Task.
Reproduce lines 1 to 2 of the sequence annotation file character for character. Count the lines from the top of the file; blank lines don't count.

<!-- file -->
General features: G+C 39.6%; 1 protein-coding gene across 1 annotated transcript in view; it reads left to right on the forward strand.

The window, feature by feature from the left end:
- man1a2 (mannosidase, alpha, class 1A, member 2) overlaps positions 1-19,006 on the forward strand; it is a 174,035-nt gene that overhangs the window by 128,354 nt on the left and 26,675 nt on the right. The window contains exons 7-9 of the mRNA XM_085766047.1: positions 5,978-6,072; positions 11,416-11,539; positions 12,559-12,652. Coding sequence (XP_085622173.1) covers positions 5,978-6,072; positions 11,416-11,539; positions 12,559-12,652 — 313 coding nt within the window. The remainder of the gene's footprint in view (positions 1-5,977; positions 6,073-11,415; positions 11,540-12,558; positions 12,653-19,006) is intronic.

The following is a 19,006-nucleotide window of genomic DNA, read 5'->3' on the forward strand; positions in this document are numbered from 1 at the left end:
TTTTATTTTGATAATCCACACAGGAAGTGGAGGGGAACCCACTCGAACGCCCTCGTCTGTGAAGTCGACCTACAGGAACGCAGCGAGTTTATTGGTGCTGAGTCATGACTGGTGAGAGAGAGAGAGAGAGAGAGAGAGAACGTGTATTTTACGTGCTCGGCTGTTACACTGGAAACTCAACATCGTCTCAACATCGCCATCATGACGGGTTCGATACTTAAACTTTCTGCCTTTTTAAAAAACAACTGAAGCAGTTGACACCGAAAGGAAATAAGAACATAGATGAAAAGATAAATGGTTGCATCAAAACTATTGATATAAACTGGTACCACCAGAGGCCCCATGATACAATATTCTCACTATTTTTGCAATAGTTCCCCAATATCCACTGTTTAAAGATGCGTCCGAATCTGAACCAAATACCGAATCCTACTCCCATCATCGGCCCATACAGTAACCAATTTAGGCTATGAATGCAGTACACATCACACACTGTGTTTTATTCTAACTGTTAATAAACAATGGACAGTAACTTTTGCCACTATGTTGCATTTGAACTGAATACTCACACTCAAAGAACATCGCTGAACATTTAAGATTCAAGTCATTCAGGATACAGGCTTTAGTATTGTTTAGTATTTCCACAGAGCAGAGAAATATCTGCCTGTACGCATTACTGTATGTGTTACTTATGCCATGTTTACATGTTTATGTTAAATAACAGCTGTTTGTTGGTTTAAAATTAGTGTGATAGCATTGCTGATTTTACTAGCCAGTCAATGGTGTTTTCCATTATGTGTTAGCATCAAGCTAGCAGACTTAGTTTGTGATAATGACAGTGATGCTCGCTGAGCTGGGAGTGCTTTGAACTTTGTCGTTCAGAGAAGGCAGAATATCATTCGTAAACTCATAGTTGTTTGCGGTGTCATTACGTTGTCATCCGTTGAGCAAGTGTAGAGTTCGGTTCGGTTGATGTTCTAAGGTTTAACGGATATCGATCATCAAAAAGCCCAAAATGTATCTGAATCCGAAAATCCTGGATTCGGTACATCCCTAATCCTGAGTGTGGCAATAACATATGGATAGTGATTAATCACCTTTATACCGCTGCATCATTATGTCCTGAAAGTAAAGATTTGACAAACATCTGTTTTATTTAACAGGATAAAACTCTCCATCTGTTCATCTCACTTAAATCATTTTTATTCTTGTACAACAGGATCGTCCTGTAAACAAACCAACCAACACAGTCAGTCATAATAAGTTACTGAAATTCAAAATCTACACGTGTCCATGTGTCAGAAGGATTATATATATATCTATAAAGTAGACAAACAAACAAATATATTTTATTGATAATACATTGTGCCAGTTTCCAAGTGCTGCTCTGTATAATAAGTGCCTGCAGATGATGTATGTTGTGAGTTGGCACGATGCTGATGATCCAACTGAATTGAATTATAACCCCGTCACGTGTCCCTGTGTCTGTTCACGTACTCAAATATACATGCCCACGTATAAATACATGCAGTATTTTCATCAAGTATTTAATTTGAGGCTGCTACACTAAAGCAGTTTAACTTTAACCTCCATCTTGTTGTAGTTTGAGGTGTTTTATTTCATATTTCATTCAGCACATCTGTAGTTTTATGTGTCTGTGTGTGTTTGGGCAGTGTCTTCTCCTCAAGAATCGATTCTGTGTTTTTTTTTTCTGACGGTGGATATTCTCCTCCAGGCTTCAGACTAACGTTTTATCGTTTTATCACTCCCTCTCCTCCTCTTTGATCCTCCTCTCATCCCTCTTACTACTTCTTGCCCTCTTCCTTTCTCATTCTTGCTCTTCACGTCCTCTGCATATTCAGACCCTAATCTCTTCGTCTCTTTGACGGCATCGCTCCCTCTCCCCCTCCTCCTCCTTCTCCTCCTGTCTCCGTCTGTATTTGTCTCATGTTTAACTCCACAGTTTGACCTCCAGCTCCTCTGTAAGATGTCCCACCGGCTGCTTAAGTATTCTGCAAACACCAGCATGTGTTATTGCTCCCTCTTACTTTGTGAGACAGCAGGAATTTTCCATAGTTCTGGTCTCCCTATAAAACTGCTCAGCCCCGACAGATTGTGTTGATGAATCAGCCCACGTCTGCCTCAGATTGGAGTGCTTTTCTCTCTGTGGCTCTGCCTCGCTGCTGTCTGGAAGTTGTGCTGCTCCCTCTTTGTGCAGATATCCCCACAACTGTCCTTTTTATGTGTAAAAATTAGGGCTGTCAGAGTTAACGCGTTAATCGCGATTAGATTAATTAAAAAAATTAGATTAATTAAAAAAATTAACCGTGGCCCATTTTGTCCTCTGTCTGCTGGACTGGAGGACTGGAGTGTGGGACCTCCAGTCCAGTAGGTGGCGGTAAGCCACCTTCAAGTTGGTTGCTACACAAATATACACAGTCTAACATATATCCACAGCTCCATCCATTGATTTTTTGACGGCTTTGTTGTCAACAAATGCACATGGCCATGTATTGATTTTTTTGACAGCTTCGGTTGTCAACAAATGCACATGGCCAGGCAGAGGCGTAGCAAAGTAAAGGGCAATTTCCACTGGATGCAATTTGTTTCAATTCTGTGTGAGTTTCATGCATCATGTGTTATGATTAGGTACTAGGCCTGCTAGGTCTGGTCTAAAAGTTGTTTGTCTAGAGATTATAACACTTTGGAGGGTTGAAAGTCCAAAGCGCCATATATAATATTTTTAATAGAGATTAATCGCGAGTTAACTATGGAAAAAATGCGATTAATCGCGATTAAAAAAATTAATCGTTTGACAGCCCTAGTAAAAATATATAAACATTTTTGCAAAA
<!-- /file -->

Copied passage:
General features: G+C 39.6%; 1 protein-coding gene across 1 annotated transcript in view; it reads left to right on the forward strand.

The window, feature by feature from the left end: